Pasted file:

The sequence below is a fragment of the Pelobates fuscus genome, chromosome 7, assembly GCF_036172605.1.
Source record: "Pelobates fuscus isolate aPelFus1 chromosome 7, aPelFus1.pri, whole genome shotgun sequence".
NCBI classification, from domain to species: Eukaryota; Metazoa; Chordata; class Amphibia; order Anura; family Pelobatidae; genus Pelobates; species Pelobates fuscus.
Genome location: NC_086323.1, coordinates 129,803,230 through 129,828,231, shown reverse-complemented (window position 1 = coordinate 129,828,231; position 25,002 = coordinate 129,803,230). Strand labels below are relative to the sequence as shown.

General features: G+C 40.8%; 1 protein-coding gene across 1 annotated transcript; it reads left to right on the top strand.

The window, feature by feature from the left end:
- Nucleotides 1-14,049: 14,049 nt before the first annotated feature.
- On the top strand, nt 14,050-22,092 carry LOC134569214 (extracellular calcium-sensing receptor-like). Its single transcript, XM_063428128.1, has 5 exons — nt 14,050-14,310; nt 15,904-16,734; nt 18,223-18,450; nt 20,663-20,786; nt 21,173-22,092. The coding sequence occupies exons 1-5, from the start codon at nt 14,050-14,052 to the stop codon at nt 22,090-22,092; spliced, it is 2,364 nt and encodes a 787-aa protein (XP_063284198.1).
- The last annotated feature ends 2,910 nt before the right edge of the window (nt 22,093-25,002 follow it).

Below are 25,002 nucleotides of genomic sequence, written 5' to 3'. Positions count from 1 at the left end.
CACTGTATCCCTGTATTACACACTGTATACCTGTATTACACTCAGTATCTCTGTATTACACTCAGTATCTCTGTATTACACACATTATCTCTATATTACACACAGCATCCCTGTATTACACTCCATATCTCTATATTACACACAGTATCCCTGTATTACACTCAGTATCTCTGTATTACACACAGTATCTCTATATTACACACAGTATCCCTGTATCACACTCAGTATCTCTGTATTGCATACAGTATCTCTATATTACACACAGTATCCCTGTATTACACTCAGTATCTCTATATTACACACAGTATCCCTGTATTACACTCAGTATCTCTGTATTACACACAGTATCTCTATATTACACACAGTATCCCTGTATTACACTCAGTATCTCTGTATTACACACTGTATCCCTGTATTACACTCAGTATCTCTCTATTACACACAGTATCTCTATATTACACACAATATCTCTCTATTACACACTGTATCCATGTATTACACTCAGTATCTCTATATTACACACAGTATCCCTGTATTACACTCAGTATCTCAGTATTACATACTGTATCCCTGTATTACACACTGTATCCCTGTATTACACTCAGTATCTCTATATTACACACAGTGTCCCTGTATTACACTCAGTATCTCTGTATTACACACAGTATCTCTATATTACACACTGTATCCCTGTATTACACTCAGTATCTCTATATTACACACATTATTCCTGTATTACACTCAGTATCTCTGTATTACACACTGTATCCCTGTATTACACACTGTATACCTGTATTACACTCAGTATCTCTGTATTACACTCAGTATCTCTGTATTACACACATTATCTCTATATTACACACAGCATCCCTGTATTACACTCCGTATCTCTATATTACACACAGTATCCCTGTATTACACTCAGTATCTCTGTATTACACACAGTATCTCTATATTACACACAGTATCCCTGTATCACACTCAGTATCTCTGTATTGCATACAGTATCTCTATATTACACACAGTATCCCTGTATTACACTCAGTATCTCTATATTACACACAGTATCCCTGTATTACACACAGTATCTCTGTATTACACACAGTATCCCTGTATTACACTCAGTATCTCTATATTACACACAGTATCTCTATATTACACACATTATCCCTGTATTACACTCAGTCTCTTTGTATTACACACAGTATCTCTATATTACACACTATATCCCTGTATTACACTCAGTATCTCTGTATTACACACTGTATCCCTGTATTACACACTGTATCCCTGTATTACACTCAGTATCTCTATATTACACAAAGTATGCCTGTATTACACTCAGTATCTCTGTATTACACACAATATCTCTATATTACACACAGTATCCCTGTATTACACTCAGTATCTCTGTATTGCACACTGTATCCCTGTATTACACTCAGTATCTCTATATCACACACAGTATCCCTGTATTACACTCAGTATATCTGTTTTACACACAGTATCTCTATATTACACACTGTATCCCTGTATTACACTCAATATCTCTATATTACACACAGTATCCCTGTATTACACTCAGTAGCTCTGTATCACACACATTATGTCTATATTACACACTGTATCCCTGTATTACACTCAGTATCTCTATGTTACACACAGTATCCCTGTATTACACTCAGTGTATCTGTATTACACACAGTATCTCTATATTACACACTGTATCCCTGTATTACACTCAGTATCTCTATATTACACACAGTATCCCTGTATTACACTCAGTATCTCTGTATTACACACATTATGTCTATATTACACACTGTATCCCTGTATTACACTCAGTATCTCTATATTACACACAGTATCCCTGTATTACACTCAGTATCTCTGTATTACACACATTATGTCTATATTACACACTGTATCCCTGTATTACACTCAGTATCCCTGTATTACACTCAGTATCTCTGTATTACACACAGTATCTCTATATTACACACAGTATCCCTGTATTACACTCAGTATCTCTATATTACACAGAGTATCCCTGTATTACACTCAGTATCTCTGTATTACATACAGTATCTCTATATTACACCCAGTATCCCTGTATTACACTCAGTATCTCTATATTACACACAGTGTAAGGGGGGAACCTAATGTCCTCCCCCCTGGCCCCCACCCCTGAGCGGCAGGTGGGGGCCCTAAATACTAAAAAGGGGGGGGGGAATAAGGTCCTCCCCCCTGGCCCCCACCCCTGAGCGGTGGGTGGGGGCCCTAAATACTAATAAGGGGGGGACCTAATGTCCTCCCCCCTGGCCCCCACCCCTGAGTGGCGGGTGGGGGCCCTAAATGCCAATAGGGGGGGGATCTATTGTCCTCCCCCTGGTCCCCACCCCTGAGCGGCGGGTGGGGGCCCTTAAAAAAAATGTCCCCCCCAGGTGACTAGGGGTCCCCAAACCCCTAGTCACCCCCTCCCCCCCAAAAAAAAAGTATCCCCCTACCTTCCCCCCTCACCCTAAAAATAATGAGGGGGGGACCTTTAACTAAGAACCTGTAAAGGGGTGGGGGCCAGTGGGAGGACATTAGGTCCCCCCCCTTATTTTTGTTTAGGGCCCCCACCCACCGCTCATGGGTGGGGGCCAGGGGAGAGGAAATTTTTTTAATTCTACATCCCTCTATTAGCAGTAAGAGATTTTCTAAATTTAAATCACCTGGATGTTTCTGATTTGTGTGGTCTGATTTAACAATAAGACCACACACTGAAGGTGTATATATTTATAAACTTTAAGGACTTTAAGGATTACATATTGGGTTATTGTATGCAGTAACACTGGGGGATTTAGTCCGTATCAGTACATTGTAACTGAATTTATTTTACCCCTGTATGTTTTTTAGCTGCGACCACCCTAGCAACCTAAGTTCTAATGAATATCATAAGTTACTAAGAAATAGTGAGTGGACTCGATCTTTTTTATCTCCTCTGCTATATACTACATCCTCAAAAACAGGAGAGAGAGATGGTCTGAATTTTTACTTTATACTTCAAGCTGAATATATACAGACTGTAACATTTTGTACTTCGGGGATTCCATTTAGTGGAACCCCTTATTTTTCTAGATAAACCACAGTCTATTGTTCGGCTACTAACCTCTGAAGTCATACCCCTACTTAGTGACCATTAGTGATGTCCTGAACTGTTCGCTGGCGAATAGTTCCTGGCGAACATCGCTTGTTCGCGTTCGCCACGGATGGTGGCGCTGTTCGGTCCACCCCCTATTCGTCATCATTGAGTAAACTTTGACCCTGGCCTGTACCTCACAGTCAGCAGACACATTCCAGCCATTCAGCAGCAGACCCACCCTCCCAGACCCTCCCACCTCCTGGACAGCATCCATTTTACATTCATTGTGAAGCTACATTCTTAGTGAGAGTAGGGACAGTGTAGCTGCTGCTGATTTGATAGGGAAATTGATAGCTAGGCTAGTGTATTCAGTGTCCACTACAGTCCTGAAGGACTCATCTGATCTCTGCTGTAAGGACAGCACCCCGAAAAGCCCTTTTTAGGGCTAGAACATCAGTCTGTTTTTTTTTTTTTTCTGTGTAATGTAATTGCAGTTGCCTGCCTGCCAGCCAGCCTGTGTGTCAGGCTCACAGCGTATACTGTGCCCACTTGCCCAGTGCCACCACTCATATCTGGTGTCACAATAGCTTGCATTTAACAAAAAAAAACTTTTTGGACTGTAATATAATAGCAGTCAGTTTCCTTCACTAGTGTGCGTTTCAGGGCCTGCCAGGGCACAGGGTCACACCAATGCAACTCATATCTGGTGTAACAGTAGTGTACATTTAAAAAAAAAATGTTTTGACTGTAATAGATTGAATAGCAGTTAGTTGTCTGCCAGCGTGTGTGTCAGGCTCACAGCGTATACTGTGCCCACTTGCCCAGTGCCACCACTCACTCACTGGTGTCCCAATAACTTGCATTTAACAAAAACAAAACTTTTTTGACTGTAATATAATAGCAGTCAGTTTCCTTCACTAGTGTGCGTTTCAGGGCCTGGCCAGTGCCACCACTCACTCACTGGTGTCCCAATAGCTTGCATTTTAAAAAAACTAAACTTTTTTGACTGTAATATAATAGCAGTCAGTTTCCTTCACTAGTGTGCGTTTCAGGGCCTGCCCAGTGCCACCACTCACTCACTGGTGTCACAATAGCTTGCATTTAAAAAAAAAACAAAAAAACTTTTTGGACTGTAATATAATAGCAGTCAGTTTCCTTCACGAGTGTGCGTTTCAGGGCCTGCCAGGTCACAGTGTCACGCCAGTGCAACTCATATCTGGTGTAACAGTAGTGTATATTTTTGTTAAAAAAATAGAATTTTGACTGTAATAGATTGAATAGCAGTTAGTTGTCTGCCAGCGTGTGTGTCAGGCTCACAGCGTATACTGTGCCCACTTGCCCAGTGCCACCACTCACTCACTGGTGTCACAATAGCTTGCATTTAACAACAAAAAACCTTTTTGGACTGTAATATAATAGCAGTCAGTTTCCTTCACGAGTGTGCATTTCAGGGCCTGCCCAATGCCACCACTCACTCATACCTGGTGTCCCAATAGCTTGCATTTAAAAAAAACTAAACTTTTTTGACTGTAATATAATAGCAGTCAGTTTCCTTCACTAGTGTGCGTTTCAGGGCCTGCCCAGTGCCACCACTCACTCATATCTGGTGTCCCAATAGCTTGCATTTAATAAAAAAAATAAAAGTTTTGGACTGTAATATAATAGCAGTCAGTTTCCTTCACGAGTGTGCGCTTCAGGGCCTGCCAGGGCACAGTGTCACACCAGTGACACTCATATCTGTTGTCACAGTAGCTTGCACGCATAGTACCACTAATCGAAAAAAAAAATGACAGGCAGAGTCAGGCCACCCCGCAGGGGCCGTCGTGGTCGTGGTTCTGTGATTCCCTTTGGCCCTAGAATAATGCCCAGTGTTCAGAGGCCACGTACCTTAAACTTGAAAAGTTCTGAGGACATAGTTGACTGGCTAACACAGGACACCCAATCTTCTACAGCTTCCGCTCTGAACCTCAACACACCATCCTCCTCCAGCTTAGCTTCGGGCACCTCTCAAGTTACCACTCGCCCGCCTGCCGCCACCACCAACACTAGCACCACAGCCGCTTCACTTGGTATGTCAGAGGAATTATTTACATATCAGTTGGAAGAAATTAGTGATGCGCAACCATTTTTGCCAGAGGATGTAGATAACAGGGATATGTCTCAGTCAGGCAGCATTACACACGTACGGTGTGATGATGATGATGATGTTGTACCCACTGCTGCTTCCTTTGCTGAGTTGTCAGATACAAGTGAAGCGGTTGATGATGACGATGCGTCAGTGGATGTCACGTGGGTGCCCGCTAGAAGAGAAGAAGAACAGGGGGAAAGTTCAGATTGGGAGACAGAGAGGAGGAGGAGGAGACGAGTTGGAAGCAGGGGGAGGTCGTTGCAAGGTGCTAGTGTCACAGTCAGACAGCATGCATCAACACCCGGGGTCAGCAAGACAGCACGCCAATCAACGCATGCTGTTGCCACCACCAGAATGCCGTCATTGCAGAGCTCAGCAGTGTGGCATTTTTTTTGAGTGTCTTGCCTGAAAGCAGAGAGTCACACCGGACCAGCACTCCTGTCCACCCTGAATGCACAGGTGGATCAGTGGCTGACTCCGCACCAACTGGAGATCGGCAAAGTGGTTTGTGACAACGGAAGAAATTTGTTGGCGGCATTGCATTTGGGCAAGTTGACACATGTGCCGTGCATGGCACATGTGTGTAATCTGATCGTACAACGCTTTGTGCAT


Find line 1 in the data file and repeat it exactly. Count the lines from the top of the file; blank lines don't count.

The sequence below is a fragment of the Pelobates fuscus genome, chromosome 7, assembly GCF_036172605.1.